Of course, the ideal is better than the reality. The student/tutor ratio could be 5 to 1 on some days with the students coming from different schools and grades, so a tutor often has to shift from first grade spelling to fifth grade social studies on to third grade math. Many students would rather be playing than doing homework and are easily distracted, so it might take the full three hours just to get a student to complete homework. I would not doubt that a few of the parents who take advantage of the free tutoring for their children are seeking an extra three hours of free daycare, but they are definitely in the minority. Like any job, volunteering is challenging work, but the rewards are different. Yes, it is heartening to see the light in a student’s eyes when they get it or to feel the joy when you have made a difference in someone else’s life. However, there is a selfish satisfaction in knowing that in a small way, I am improving the social and environmental structure around me that will improve my life and society in general.

For more information about the 826 organization, you can go to 826national.org. Los Angeles residents can check on the happenings of the two local centers by going to 826la.org.

Biking Along the Venice Beach Boardwalk – Part 2

In my previous posting, I had described my fairly regular bike ride to Venice Beach up to the central Windward Plaza. The trip continues…

Beyond the main plaza, the bike path wavers near the boardwalk north until it reaches a unique attraction, the Venice Beach Freakshow housed within an extended patio building. On weekends and in season, a loud speaker announces in barker fashion the various wonders visitors will see for a nominal admission price. Occasionally, I have seen a fire-eater performing on the patio to bring customers in to see the show. This freak show is currently the focus of a new AMC reality program, so it is attracting more tourists to the boardwalk. I must admit that as of this writing, I have not tuned in to see the series. Nor have I stopped on my bike rides to see the show itself.

At this point, the bike path snakes outward and around a series of grassy palm tree patches. Visitors and homeless alike gather on these knolls to view the waves coming in to the shore. My goal is reached when the bike path slides back to within a foot or two of the boardwalk, two short blocks away from the Santa Monica border. I get off my bike and walk it across the short sand strip to the red-stripped “no vendor” entry area on the boardwalk. Then I cross the pedestrian traffic to a small store called N’ice Cream on the north side of Thornton Court. The store sells gelatos and sorbets, made fresh every morning in their main shop on Abbott Kinney Boulevard, just blocks away. I choose one of the four fat-free sorbet flavors of the day and get two scoops in a cup. I enjoy the watermelon flavor when available and thought the champagne flavor during New Years was very creative. I take my cup and sit in one of their chairs to enjoy the broad variety of visitors walking along the boardwalk.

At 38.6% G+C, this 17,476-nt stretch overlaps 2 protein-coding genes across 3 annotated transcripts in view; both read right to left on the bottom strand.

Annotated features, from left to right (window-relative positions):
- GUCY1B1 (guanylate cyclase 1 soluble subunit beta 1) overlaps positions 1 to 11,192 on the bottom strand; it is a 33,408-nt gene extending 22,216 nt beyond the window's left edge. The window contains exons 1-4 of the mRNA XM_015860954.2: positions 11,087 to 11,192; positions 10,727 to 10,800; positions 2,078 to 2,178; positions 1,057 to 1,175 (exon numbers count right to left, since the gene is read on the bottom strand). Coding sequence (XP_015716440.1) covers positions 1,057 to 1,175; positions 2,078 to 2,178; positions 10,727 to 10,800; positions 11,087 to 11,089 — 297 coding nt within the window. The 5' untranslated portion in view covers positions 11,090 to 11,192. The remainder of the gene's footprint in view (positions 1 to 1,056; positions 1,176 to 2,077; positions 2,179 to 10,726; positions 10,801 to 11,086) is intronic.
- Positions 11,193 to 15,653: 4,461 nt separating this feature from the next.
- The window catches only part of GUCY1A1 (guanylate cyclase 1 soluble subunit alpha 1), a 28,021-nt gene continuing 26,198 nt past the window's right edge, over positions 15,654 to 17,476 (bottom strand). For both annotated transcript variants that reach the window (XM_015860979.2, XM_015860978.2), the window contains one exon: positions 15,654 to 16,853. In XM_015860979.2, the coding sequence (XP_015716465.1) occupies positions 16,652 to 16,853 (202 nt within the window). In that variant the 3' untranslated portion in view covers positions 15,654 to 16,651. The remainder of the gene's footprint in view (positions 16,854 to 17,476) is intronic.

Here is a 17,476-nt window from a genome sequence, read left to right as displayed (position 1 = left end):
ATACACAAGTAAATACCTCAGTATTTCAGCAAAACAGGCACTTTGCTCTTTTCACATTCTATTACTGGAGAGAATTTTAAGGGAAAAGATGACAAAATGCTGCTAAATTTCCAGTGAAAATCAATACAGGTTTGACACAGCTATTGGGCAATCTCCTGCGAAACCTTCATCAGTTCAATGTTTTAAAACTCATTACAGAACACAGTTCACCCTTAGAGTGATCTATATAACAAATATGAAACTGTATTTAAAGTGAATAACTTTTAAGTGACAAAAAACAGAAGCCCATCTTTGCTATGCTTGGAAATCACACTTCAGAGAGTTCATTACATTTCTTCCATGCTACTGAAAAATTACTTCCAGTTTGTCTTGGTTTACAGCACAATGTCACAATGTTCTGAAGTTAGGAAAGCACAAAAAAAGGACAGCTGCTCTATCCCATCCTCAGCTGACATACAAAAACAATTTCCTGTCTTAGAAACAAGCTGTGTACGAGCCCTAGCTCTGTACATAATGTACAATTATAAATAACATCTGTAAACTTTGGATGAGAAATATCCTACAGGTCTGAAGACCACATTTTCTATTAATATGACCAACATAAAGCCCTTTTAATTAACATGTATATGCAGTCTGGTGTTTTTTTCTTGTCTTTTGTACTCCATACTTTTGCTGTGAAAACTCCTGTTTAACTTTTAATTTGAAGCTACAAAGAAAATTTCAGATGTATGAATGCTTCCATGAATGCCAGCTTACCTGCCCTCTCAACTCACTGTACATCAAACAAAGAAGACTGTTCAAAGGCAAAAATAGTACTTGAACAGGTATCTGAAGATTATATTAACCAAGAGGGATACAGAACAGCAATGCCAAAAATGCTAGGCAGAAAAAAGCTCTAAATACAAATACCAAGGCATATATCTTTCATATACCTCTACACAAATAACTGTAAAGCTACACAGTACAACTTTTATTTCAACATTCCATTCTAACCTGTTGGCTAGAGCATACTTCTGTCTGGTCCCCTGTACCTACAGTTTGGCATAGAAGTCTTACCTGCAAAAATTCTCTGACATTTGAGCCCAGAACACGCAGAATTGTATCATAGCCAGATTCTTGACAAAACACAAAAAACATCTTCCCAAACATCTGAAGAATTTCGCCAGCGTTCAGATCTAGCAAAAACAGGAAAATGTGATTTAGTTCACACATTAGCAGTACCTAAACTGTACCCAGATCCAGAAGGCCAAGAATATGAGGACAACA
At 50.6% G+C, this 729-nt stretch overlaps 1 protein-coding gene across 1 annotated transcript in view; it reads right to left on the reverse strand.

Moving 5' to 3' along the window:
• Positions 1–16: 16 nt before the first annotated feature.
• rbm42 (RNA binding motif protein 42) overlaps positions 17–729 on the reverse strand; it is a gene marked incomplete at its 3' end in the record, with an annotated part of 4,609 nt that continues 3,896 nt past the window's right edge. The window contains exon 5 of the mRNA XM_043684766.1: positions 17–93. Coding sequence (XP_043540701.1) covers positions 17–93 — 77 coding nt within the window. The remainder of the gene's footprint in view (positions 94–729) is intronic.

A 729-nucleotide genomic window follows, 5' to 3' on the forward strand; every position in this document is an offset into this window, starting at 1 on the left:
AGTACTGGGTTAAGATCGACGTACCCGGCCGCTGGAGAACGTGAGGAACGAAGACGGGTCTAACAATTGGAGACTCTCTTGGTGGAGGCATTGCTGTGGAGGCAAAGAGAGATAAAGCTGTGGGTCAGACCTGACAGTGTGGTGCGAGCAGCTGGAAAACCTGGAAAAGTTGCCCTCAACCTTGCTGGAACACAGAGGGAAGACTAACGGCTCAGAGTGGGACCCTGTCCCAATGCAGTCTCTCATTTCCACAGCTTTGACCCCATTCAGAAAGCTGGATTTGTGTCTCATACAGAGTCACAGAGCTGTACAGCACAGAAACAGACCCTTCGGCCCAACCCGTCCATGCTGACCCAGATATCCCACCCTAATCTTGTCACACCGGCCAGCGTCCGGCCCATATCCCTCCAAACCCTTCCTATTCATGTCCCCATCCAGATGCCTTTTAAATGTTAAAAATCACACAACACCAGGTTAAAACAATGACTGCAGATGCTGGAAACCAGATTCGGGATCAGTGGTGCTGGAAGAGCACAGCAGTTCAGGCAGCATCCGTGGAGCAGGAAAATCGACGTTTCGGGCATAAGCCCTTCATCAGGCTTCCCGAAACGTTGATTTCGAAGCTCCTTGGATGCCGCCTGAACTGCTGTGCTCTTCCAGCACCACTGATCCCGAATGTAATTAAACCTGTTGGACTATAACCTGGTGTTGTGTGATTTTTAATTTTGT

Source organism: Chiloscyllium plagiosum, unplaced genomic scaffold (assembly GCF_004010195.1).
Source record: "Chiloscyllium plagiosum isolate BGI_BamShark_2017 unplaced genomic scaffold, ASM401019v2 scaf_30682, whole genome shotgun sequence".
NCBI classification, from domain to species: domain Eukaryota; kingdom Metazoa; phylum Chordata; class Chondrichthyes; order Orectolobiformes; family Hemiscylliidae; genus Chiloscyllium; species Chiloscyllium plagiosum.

I mentioned the “red-stripped” no vendor area on the beach side of the walk. This provides an open entry area to the beach within the marked spots all along the beach side of the boardwalk where artists, musicians and small vendors can license a position to set up a canopy and pitch small souvenirs and artwork to visitors. At N’ice Cream, these spots are taken up by an artist selling colorful framed paintings, a small vendor selling marijuana design t-shirts, and Tom the photographer selling a small selection of 8×10 souvenir prints of Venice. It has only been a few cold and quiet weekdays when I have noticed their spots to be empty.

It is during this time of people watching that I realize just how famous worldwide this stretch of beach and storefronts truly is. I have heard just about every language and accent pass by me – German, Japanese, Spanish and more. Winter appears to be the season for European tourists, while summer is perfect for Aussie tourists. However, the bohemian flavor of Venice attracts a broader flavor of travelers, those seeking to explore the wilder side of human nature and enjoy the starving street performers populating the boardwalk. I was amused recently by one nattily dressed pedestrian who was walking his dog down the boardwalk. The dog was leashed per the law, but the man had trained the dog to carry the other end of the leash in his mouth, scolding the eager pup whenever the leash was dropped. A dog walking himself! I just had to shake my head.